Democracy Arsenal

« Petraeus Doesn't Know if His Strategy Makes America Safer | Main | A Thought on the Peaches and Ryan Show »

September 12, 2007

David Brooks' Partition Figment
Posted by David Shorr

Anyone else get David Brooks-induced whiplash from his 'Road to Partition' column yesterday? Seriously, I don't know if I've ever seen so many switchbacks within the space of 760 words. Early in an article about the grounds for hope, Brooks quotes the harsh sectarian position of moderate Shiite MP Shatha al-Musawi and notes that "When conflicts become struggles for moral capitulation, they take forever to end." All the recent talk about how counterinsurgencies take a decade had me worried, but now apparently it's going to take forever! Yikes!

Brooks' concluding graf seems to read al-Musawi's mind. She's "unwilling to reconcile," yet "doesn't want to die in some cataclysmic civil war." Since there wasn't anything in the direct quote to indicate such a position, exactly what sophisticated journalistic technique is Brooks using here?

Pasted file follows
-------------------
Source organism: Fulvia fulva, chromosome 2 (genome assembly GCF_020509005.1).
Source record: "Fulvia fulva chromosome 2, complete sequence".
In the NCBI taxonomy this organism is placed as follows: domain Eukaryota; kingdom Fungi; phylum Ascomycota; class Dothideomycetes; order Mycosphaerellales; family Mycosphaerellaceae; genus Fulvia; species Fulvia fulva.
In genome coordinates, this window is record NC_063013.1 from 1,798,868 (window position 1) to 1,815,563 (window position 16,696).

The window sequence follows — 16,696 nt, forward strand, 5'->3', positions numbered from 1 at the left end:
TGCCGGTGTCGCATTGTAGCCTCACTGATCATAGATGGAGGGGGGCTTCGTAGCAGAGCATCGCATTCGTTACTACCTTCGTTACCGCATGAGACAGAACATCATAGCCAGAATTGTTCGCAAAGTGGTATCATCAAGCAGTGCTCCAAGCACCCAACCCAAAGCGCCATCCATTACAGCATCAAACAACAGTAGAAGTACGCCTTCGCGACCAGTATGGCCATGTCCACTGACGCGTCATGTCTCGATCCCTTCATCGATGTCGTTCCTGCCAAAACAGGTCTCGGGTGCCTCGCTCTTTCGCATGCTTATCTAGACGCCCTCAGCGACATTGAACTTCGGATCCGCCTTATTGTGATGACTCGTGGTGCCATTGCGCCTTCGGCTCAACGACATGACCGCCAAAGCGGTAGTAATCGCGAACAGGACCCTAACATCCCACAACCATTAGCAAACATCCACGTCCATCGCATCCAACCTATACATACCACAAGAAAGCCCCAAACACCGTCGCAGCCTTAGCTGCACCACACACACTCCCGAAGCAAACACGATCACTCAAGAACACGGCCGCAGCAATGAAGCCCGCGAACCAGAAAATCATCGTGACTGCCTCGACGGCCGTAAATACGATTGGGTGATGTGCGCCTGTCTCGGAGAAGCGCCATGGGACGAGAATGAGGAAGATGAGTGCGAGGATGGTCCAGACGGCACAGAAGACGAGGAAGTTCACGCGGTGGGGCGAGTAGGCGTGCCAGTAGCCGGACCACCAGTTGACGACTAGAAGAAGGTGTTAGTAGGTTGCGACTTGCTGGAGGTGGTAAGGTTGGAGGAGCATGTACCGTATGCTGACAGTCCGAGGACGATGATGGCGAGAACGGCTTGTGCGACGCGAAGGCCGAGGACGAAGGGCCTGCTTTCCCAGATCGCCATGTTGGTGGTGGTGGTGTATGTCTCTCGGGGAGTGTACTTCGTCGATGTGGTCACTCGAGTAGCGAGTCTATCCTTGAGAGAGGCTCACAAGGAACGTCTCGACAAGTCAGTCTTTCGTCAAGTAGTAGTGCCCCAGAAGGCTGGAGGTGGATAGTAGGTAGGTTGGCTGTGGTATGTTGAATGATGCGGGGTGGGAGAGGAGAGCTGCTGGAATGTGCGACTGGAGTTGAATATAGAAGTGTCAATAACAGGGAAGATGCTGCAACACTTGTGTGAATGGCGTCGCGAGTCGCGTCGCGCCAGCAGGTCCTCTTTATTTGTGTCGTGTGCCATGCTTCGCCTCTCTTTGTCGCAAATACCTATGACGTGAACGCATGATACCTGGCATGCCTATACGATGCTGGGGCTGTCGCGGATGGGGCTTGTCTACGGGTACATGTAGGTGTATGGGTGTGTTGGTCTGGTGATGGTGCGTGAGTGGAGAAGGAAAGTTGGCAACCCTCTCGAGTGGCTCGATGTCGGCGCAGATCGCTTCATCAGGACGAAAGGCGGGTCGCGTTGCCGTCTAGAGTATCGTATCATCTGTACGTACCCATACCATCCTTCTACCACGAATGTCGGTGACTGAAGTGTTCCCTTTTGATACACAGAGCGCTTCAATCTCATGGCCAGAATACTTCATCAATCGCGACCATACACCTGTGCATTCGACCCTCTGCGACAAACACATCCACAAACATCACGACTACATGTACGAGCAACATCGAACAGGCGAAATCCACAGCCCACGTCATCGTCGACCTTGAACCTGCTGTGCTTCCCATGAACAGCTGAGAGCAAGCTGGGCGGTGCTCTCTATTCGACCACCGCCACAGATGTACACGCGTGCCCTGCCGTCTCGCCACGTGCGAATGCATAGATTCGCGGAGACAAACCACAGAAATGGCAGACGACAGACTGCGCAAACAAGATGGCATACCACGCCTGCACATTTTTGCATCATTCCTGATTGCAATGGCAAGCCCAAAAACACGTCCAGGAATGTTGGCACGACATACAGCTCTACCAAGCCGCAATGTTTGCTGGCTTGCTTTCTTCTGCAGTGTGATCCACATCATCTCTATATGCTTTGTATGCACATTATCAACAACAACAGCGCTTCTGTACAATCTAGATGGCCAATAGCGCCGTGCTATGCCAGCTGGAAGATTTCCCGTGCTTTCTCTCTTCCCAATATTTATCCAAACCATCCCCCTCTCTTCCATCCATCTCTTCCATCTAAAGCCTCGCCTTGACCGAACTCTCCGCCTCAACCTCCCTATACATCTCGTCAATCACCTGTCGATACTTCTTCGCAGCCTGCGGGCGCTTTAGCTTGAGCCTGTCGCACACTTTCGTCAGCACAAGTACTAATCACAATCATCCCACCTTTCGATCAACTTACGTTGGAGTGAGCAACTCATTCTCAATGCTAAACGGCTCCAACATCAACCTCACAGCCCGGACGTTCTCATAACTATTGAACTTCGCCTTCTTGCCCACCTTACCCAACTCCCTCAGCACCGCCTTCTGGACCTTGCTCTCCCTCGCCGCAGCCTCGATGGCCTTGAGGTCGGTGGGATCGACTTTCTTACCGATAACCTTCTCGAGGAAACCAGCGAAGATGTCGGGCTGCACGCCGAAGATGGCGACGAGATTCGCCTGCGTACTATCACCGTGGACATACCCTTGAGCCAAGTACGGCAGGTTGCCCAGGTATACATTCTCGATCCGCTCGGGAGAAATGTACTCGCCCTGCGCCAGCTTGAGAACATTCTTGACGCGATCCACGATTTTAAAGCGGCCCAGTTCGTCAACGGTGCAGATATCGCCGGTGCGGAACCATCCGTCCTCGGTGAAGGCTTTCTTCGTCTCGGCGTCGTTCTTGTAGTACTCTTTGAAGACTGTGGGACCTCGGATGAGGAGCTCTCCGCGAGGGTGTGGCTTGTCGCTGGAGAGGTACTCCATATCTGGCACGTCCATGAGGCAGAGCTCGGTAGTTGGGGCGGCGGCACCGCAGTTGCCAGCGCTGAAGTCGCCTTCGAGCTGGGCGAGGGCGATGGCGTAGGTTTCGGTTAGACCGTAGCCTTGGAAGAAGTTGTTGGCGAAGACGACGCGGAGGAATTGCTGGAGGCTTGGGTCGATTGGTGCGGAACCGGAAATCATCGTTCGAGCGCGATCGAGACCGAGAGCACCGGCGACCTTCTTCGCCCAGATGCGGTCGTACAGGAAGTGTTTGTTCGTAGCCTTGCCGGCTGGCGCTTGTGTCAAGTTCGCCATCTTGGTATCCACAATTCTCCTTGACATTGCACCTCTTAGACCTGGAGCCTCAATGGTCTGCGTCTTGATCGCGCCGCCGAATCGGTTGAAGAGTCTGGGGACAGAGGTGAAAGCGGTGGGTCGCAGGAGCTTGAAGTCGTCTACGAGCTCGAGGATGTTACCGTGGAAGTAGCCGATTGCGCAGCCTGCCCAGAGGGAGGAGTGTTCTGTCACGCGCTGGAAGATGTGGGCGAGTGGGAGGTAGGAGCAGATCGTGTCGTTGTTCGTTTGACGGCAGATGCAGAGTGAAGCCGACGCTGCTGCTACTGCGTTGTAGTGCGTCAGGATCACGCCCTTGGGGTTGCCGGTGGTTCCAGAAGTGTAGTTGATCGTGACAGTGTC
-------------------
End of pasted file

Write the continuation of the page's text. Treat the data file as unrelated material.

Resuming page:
"Despite al the debates over the data, violence over all is on the decline." Ooops, better leave that for Ilan. Oh, not only is the Anbar miracle replicable, it's part of a "tribal revolt against extremism" that is apparently already spreading like wildfire. But that's not really what I wanted to talk about. Brooks takes Amb. Crocker to task for his "dubious assertions" regarding Iraqi leaders' emerging openness to power-sharing, and then in the next breath talks about a new effort by "sane sectarians ... to create a segregated yet inhabitable Iraq."

So here is the partition solution again, which is now not merely the obvious answer or natural drift of things, but portrayed as conscious project. Funnily enough, I agree with Brooks that the proper objective at this point is to "ensure that Iraqi sects compete for power in less violent ways." But trying to arrange a partition is a terrible way to achieve that objective. Telling the sects and tribes that now we're going to set boundaries and divvy up authorities only raises the stakes for the power struggle; why does anyone think that would have a calming effect? Anthony Cordesman has it right when he says "Partition is anything but soft." I also want to talk about something else that Brooks mentions, preventing genocide, but that's the subject of another (less snarky) post.


TrackBack URL for this entry:

Listed below are links to weblogs that reference David Brooks' Partition Figment: